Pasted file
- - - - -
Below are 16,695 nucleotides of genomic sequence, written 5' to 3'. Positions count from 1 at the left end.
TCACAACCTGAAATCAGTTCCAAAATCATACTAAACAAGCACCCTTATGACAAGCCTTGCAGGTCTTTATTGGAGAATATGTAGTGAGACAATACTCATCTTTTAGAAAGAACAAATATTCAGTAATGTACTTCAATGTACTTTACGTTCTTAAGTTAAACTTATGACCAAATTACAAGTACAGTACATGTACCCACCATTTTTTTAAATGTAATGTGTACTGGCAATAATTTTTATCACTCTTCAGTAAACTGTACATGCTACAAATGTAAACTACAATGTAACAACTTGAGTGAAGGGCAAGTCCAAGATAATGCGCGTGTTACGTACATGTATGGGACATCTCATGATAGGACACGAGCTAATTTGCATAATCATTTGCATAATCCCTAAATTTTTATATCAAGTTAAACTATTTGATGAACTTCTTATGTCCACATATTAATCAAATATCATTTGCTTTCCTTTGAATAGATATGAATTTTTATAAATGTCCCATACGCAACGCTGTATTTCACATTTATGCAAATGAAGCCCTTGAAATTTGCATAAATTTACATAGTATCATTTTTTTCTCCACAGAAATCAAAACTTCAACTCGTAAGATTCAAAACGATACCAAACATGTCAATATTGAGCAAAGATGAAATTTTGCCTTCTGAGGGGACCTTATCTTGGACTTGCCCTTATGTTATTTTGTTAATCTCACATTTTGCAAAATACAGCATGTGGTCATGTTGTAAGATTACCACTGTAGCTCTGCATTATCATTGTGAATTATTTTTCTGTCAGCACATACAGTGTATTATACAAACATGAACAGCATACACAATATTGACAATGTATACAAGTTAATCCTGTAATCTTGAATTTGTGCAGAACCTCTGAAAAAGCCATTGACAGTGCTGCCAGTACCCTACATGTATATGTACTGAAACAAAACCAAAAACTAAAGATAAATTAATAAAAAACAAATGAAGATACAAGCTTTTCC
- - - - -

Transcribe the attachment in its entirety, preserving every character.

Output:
Below are 16,695 nucleotides of genomic sequence, written 5' to 3'. Positions count from 1 at the left end.
TCACAACCTGAAATCAGTTCCAAAATCATACTAAACAAGCACCCTTATGACAAGCCTTGCAGGTCTTTATTGGAGAATATGTAGTGAGACAATACTCATCTTTTAGAAAGAACAAATATTCAGTAATGTACTTCAATGTACTTTACGTTCTTAAGTTAAACTTATGACCAAATTACAAGTACAGTACATGTACCCACCATTTTTTTAAATGTAATGTGTACTGGCAATAATTTTTATCACTCTTCAGTAAACTGTACATGCTACAAATGTAAACTACAATGTAACAACTTGAGTGAAGGGCAAGTCCAAGATAATGCGCGTGTTACGTACATGTATGGGACATCTCATGATAGGACACGAGCTAATTTGCATAATCATTTGCATAATCCCTAAATTTTTATATCAAGTTAAACTATTTGATGAACTTCTTATGTCCACATATTAATCAAATATCATTTGCTTTCCTTTGAATAGATATGAATTTTTATAAATGTCCCATACGCAACGCTGTATTTCACATTTATGCAAATGAAGCCCTTGAAATTTGCATAAATTTACATAGTATCATTTTTTTCTCCACAGAAATCAAAACTTCAACTCGTAAGATTCAAAACGATACCAAACATGTCAATATTGAGCAAAGATGAAATTTTGCCTTCTGAGGGGACCTTATCTTGGACTTGCCCTTATGTTATTTTGTTAATCTCACATTTTGCAAAATACAGCATGTGGTCATGTTGTAAGATTACCACTGTAGCTCTGCATTATCATTGTGAATTATTTTTCTGTCAGCACATACAGTGTATTATACAAACATGAACAGCATACACAATATTGACAATGTATACAAGTTAATCCTGTAATCTTGAATTTGTGCAGAACCTCTGAAAAAGCCATTGACAGTGCTGCCAGTACCCTACATGTATATGTACTGAAACAAAACCAAAAACTAAAGATAAATTAATAAAAAACAAATGAAGATACAAGCTTTTCC